Daylight Saving Time (DST) will begin at 2:00 AM on Sunday, March 8, 2020, in most areas of the United States and Canada. Those affected will have to contend with an hour less sleep and the associated Monday morning sluggishness, workplace/ school fatigue, and reduced productivity, but did you know that the time change can actually have a dramatic impact on your health? Individuals with untreated Obstructive Sleep Apnea (OSA) are often impacted the most. The National Sleep Foundation estimates that 18 million Americans have sleep apnea and that only 2.5% have been diagnosed and are currently in treatment, making DST and a double whammy for those yet to receive a diagnosis. What is OSA? According to the Mayo Clinic “Obstructive sleep apnea is a potentially serious sleep disorder. It causes breathing to stop and start during sleep repeatedly.” Why should you call your dentist? “I often ask my patients about how they sleep, if they complain of headache, sore throat, loud snoring or display any of the factors of the Updated STOPBang Questionaire,” says San Francisco Cosmetic Dentist Dr. Edward L. Loev, DMD*. “If they are males over the age of 50, with large neck circumferences and maybe some extra weight I pay special attention to ask them the right questions about OSA,” he says. Dentists are increasingly the earliest diagnostician of sleep disorders and, as a result, are seeking out additional tools and methods for pre-diagnosis and aligning themselves with sleep specialists for patient treatment. Dental symptoms of sleep apnea are:
- Tooth Grinding/Bruxism: Occasional teeth grinding is normal in most people. However, when it happens regularly and leads to tooth damage and even gum inflammation and recession, it can be a sign of another problem.
- Increase in Cavities: An increase in dental decay can also be a sign of sleep apnea. Grinding and clenching of teeth can lead to micro-fracturing in teeth. When these cracks occur, they allow access to food remnants and the bacteria that causes decay.
- Oral and Facial Anatomy: Individuals with small/narrow jaws and scalloped tongues are more prone to sleep apnea.
- Inflamed throat: Heavy snoring, which is common in those with sleep apnea, can cause redness and inflammation of the throat.
According to WebMD, springing forward in March is far more disruptive than falling back in November, and it can have a physical and mental impact on people’s lives. These disruptions can be more impactful to those who suffer from OSA, as they often feel symptoms of sleep deprivation regularly. DST and its associated sleep deprivation and circadian rhythm disruptions have been associated with the following:
- Increase Heart Attacks: Research has shown a 6.7% increase in heart attacks in the days following DST, and incredibly, 24% more people have heart attacks on the Monday after DST begins than on other Monday throughout the year.
- Stroke: American Academy of Neurology found that the rate stroke was 8% higher during the first two days of daylight savings time.
- Increased Rates Of Suicide and Depression: Studies conducted in Australia found an increase in suicide rates following DST.
- Fatal Car Accidents and Crashes: One study out of Miami University, reports a 6.3% increase in fatal car accidents during the six days following the spring time change.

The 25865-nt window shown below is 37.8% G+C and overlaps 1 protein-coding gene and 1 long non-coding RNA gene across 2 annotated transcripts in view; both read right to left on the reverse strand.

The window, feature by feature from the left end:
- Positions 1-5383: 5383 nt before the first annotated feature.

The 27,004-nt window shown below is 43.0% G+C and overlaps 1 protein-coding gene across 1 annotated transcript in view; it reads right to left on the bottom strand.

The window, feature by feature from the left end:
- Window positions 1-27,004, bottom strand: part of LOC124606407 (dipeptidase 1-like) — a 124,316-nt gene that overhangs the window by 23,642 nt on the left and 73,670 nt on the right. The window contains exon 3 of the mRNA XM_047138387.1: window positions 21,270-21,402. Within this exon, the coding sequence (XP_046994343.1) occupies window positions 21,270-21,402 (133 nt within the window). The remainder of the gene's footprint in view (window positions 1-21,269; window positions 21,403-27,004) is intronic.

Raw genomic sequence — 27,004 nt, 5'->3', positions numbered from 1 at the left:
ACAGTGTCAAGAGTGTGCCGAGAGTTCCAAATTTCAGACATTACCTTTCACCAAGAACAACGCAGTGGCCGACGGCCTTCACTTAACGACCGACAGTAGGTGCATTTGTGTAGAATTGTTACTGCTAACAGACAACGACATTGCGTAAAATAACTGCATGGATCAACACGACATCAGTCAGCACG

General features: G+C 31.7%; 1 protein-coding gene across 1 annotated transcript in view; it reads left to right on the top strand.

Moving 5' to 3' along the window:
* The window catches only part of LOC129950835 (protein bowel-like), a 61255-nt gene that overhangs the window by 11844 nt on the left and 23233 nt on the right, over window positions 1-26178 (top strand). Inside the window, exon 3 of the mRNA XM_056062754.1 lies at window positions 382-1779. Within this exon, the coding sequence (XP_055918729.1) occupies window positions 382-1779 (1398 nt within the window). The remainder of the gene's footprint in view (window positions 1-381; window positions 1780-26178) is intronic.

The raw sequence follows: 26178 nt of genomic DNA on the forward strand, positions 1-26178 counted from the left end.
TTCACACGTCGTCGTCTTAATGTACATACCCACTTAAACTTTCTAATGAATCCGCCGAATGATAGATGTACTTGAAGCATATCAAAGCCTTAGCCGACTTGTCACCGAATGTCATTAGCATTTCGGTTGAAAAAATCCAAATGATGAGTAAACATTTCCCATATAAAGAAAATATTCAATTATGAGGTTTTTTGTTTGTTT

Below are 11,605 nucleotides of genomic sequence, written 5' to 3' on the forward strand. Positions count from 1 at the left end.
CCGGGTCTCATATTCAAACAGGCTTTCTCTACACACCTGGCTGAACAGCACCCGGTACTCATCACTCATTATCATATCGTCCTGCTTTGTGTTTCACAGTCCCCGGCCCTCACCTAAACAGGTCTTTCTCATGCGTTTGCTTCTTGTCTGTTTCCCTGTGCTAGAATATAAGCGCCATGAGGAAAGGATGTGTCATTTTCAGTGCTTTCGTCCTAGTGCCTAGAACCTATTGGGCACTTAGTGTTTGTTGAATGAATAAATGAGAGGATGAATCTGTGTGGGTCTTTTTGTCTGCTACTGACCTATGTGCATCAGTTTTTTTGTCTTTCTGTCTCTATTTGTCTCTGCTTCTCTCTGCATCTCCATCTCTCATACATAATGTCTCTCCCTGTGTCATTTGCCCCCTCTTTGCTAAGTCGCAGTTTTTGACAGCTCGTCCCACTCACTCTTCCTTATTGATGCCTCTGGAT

- Workplace Injuries: The Bureau of Labor Statistics noted an increase in workplace injuries as well. This increase actually spans the summer months but begins around DST and ends when we fall back in November.
The impact of DST on most people will fade as their bodies adjust to the time change, but for OSA sufferers, this is everyday life – he or she grows accustomed to feeling like they need to fall asleep every time they stop moving during the day. If you or someone you know is exhibiting signs of OSA or is hit extremely hard by DST, suggest that they reach out to their dentist or medical professional. A simple non-invasive appointment can change or even save the sufferer’s life.
Dr. Edward L. Loev, DMD, has been caring for his patients for decades from his dental office that overlooks San Francisco’s Union Square. He and his team take pride in providing the best quality and most gentle dental care available. While he doesn’t specialize in the treatment or diagnosis of OSA, he has committed his life to educating and caring for his patients as a whole, not just their smiles. He makes it a point of working out at his beloved Olympic Club gym daily to make sure that he practices what he preaches about good health and balance. Through kindness and empathy, he and his team have transformed 100’s of “non-dentist” people into people who enjoy their visits and take pride in their smiles and health. A dental relationship should be a positive, open one, where you feel comfortable asking questions and cared for by your dentist. If you are in the San Francisco Bay Area and fell concerned about OSA or are just in need or want of a new dentist, Dr. Loev and his team would love the opportunity to meet you and earn your trust and loyalty call them at 415-392-2072 or schedule an appointment online today.
- Only a Licensed Medical Doctor can diagnose Sleep Apnea. Dentists can use tools and observation to help address patients’ symptoms but will generally refer patients to Sleep Specialists for care and treatment.